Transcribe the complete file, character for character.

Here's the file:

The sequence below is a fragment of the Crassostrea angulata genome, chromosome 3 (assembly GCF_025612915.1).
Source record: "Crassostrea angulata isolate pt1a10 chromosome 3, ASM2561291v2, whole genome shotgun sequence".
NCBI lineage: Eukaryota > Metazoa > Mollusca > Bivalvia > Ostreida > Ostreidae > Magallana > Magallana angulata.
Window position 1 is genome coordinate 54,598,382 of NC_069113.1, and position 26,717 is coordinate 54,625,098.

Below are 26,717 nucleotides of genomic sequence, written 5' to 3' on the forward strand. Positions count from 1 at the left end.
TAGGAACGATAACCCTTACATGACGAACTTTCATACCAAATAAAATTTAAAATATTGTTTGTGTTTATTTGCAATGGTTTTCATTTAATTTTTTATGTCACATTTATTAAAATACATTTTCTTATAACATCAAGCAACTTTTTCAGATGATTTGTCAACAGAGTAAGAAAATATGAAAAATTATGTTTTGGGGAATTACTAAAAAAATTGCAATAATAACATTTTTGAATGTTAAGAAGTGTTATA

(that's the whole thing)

The sequence below is a fragment of the Crassostrea angulata genome, chromosome 3 (assembly GCF_025612915.1).
Source record: "Crassostrea angulata isolate pt1a10 chromosome 3, ASM2561291v2, whole genome shotgun sequence".
NCBI lineage: Eukaryota > Metazoa > Mollusca > Bivalvia > Ostreida > Ostreidae > Magallana > Magallana angulata.
Window position 1 is genome coordinate 54,598,382 of NC_069113.1, and position 26,717 is coordinate 54,625,098.

Below are 26,717 nucleotides of genomic sequence, written 5' to 3' on the forward strand. Positions count from 1 at the left end.
TAGGAACGATAACCCTTACATGACGAACTTTCATACCAAATAAAATTTAAAATATTGTTTGTGTTTATTTGCAATGGTTTTCATTTAATTTTTTATGTCACATTTATTAAAATACATTTTCTTATAACATCAAGCAACTTTTTCAGATGATTTGTCAACAGAGTAAGAAAATATGAAAAATTATGTTTTGGGGAATTACTAAAAAAATTGCAATAATAACATTTTTGAATGTTAAGAAGTGTTATA